Jewish Parent Removes Daughter From Tennessee School’s Bible Class Over Alleged Proselytization, Offensive Remarks
A Jewish parent withdrew her daughter from a Bible class offered in a public school in Hamilton County, Tennessee, saying it included offensive remarks and overt proselytizing.
The Chattanooga Times Free Press reported that Juniper Russo, who is Jewish, referred to the eighth-grade class as “blatant Christian proselytizing” in a Facebook post, and said the teacher had written out a transliteration of the Hebrew name of God.
The teacher then “told her students, ‘If you want to know how to torture a Jew, make them say this out loud,'” according to Russo.
Speaking the tetragrammaton — the four-letter name of God in the Hebrew Bible — is forbidden in Judaism, and writing it in any form is frowned upon.
“My daughter felt extremely uncomfortable hearing a teacher instruct her peers on ‘how to torture a Jew’ and told me when she came home from school that she didn’t feel safe in the class,” Russo recounted. As a result, “I drew a hard line and withdrew my daughter from Bible class when it actually turned hostile.”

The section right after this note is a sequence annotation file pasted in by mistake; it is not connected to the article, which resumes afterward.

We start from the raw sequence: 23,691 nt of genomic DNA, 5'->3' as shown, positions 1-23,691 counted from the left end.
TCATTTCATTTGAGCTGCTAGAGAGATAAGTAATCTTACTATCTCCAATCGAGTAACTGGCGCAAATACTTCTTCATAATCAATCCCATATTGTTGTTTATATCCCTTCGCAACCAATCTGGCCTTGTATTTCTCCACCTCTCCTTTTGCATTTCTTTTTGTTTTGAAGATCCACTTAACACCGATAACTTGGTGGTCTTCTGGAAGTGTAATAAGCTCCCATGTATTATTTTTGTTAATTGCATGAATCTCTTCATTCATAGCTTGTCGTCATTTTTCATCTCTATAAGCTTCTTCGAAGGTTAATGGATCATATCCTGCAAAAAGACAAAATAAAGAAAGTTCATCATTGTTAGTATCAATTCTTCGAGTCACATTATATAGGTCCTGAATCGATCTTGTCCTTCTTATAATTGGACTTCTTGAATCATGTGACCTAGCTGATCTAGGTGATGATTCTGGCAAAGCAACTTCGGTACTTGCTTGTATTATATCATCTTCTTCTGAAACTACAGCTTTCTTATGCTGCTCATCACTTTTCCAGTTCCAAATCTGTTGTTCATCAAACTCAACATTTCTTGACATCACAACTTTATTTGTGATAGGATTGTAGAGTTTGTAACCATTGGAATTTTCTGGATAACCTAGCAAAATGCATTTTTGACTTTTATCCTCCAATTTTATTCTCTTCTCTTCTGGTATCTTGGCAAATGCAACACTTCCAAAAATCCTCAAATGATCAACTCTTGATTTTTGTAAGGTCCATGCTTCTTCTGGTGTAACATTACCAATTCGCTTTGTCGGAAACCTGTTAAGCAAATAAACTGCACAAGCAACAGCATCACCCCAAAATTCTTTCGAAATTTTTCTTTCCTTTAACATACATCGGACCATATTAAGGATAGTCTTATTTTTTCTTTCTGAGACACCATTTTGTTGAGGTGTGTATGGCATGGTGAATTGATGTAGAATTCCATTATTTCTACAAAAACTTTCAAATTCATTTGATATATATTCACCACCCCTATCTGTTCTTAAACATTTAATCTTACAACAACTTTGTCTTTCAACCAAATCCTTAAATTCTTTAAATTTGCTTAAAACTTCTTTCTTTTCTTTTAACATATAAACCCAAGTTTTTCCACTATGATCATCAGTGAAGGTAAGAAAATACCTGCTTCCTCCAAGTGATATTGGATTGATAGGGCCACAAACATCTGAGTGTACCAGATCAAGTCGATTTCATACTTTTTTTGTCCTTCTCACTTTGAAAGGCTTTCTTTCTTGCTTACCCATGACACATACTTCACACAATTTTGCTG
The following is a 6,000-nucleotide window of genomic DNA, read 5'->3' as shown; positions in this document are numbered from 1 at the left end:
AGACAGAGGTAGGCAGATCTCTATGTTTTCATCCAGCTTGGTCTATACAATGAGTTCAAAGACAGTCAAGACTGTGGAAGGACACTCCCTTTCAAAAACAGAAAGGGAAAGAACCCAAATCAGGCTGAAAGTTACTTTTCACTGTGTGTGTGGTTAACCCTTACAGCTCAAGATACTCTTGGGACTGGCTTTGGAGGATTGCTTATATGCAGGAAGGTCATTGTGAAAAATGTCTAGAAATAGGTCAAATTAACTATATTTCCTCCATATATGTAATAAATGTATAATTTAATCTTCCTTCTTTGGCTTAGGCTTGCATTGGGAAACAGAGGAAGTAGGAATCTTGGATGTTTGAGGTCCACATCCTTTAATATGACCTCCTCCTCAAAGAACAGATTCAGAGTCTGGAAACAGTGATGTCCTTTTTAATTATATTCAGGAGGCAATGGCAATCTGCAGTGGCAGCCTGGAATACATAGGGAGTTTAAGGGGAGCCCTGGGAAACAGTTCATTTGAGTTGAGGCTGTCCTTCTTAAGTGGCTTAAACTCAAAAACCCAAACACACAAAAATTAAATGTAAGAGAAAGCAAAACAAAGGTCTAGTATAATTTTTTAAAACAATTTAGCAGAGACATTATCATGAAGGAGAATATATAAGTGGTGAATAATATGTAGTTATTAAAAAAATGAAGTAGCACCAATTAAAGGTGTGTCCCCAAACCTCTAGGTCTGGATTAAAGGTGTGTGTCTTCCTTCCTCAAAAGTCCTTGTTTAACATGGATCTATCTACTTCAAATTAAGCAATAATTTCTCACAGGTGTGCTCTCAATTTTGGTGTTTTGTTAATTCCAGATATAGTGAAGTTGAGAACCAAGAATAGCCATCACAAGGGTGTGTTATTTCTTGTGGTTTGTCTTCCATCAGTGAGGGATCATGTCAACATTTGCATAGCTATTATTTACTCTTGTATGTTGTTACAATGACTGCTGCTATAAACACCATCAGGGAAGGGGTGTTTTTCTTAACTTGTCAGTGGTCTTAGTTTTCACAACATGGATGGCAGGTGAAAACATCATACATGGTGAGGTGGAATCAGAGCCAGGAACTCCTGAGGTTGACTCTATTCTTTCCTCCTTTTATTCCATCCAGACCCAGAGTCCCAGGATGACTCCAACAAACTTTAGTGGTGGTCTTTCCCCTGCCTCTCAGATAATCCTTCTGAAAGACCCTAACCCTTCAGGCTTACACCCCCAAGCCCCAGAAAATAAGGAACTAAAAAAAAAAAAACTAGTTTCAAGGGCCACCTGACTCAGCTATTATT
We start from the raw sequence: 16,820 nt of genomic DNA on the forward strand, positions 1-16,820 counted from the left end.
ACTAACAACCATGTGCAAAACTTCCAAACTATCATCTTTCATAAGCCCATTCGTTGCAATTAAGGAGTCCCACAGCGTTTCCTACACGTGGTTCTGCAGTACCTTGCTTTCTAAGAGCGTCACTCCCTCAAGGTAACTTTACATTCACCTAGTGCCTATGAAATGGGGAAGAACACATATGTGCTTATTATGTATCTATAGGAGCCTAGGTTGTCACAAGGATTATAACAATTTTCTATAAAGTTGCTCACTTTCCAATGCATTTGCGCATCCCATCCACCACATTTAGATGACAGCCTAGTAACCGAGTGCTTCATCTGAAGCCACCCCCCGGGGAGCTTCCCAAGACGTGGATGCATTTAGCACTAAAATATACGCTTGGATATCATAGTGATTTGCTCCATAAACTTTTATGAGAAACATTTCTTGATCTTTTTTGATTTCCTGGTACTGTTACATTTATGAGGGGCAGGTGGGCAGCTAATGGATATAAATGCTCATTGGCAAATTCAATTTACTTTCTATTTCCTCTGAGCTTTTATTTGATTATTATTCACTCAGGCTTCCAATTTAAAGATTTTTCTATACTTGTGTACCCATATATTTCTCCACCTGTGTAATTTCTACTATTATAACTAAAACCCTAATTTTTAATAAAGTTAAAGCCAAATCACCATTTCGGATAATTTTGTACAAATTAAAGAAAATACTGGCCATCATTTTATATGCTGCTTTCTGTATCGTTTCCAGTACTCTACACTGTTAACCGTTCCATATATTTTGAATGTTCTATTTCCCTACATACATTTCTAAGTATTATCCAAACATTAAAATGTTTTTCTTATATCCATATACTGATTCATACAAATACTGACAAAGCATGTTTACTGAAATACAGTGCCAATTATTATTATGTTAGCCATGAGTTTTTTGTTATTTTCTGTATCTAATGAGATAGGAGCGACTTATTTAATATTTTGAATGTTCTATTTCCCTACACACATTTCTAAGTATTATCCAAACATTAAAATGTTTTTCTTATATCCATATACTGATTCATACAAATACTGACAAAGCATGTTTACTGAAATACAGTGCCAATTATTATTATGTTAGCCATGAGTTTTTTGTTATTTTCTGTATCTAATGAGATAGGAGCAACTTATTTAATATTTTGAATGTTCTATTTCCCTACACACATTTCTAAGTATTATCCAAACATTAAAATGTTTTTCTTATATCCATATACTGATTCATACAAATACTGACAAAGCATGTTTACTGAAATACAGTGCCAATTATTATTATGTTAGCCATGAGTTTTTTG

Russo claimed that the class was already problematic before the incident. While being billed as non-religious and ecumenical in nature, Russo said that religious doctrine was taught. “The teacher told them a story about an atheist student who took the class to ‘prove it wrong’ and later ended up ‘realizing it was true,’ which is certainly not in line with teaching the text as literature,” she said.
Russo said she attempted to engage the teacher, but was refused a meeting.
The classes were sponsored by a group called Bible in the Schools, which reimburses the school district for the cost of its program. It calls its classes “non-sectarian” and “viewpoint neutral.”
Michael Dzik, executive director of the Jewish Federation of Greater Chattanooga, said, “We look forward to a healthy dialogue with the Bible in the Schools organization. Additionally, we hope they use this as an opportunity to reflect on and assess both their curriculum and how their teachers are presenting the material to ensure these classes are education, not indoctrination.”
Steve Doremus, communications officer for Hamilton County Schools, said that the district is “committed to ensuring that our students and staff experience a climate of belonging and support.”
“In accordance with school board policy, the district is investigating the complaint,” he said. “When completed, HCS will take appropriate steps based on the findings of that review.”